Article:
Our Perspectives on the Latest Issues
The Peoples Climate March was held in Washington, D.C. on April 29, the 100th day of President Donald Trump's presidency. PennFuture staff and members attended the event and shared what their experiences were like below:
Char Magaro, Board Chair, PennFuture
In the age of instant messaging, Internet petitions and Facebook posts, attendance and being counted as "one who was there" is more important than ever, especially when the issue(s) are as critical as climate change and political obstruction, as profound as it is today. Marching is not only inspiring and empowering: the images of filled streets gives legitimacy to the cause.
Jacqui Bonomo, Executive Vice President and COO, PennFuture (pictured right)
A favorite chant heard during the march went like this: Call: “Tell me what democracy looks like?” Response: “This is what democracy looks like!” I feel with our children’s climate and environmental future at stake and under attack, citizens must avail themselves of every chance to play a part in their democracy. So, I wanted to march. And for those who can’t march, we can all make our voices heard through a steady flow of phone calls to our elected officials demanding them to do their jobs, and protect our environment, climate and democracy.
Zakia Elliott, PennFuture Southwest Pa. Outreach Coordinator
How we choose to treat the environment has a direct impact on our lives, our public safety, and our health. Within President Trump’s first 100 days, we have witnessed unprecedented attacks on our public health through executive orders, regulatory reform, and proposed budget cuts. The people of the United States have a right to a clean and healthy environment, and that right cannot come second to the interests of fossil fuel companies. I will not stand for it, and the people of Pennsylvania will not stand for it.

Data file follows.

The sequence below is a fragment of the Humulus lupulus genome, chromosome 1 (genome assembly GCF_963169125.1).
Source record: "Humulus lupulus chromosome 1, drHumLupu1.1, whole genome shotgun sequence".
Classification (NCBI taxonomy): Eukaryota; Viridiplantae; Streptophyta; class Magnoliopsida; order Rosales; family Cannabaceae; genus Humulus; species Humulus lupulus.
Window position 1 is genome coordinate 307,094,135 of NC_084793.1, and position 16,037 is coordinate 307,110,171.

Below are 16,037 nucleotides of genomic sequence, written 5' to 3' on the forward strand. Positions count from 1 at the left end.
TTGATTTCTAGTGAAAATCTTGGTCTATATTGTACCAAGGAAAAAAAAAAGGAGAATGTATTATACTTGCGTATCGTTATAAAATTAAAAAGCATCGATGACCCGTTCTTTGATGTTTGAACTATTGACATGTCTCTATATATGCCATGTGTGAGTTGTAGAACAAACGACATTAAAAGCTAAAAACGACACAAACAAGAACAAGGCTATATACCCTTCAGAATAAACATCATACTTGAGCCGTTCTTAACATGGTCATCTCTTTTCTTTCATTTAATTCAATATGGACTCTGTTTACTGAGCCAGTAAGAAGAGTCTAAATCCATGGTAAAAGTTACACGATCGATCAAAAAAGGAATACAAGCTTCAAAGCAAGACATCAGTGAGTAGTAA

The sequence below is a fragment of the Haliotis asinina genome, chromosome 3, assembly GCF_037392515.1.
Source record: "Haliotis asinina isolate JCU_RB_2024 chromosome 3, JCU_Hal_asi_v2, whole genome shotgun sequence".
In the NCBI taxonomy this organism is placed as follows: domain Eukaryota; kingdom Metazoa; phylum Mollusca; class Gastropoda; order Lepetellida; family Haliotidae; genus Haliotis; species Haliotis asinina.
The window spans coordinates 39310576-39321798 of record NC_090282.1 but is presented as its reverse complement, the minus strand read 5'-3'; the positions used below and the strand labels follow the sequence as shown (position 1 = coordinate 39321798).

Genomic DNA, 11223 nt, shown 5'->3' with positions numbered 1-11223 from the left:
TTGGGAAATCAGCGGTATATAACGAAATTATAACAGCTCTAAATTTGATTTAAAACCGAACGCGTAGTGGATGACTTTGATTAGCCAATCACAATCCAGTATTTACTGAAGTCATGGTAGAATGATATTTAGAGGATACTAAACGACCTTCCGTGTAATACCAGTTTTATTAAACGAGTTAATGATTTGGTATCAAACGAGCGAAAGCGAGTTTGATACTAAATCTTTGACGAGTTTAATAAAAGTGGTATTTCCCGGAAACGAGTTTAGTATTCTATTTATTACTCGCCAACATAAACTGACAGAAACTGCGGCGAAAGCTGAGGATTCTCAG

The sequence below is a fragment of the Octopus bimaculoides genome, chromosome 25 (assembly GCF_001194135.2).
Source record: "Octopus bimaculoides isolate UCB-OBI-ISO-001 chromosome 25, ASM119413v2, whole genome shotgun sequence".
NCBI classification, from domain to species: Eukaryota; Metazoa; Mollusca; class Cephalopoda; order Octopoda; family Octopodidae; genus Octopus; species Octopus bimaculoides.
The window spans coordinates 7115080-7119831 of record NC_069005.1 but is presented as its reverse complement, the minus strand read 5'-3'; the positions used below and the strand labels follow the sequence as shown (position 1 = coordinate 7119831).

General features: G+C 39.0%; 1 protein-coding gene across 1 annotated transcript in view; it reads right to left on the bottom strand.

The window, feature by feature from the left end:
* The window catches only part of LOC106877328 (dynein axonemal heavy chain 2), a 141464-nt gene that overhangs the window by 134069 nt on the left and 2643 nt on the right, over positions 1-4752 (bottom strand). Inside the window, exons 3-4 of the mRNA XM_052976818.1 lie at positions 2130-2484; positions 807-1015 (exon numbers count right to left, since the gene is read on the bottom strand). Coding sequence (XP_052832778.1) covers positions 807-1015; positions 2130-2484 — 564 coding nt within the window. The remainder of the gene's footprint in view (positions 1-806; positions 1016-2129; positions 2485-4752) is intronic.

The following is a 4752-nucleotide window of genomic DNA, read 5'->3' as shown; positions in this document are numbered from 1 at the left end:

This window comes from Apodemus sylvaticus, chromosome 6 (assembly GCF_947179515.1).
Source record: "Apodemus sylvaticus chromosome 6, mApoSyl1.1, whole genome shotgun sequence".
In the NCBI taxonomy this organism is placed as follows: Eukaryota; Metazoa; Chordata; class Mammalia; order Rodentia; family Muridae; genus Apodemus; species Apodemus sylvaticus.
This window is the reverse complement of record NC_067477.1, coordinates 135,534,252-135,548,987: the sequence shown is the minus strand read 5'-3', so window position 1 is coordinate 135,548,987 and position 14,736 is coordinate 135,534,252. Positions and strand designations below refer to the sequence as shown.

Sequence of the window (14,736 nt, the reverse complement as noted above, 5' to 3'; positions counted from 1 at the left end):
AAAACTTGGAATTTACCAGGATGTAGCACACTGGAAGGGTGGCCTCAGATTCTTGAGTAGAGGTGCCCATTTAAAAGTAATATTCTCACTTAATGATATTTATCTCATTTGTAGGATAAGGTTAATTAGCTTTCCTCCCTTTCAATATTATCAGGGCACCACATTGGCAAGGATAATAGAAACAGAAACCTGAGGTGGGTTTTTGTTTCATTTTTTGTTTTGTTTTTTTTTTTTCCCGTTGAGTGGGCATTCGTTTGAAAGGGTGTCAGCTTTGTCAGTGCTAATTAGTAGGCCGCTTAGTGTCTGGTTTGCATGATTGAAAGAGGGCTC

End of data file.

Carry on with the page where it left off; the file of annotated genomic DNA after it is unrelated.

This is my first large climate march, and I’m so proud that I worked with Conservation Voters of PA to organize a busload of Pennsylvanians to join more than 200,000 people marching in Washington, D.C. These are only the first 100 days of this Administration’s irresponsible and extremely dangerous decision-making. We will be called to defend our health, our safety, and our values as a nation. I’m proud that PennFuture is taking a stand and that we are working with our members to elevate their demands to their representatives and other key decision makers.
I live in Philadelphia and I am really concerned about our environment. I’m here to stand with everybody else who wants to make sure we save our planet, along with everything, everybody, and every animal on it.
I’m Glenavie and I’m here because I think there is no issue that’s more important to us than climate change and I’d like to address it.
My name is Patricia and I came because I think the environment is the issue that bridges all of the issues.
Carl Balis from Glenolden, PA, outside of Philadelphia
I came for the simple reason that Donald Trump’s policies are destroying the world I live in. Some examples include cutting funding to National Parks, wanting to open up National Monuments to drilling and mining, wanting to destroy—actually dismantle--the EPA entirely, relaxing pollution standards on coal companies, allowing them to pour poisons into streams, and on and on and on. And common sense says that’s a kind of suicide. It’s obvious if you destroy the world you live in that the money you might make from the jobs and the business you create is not going to go too far. Where will you spend it? That’s why I’m here.
I came out today because I’m sure there is not a single other issue that will matter if we don’t address being able to live on this planet for a long time.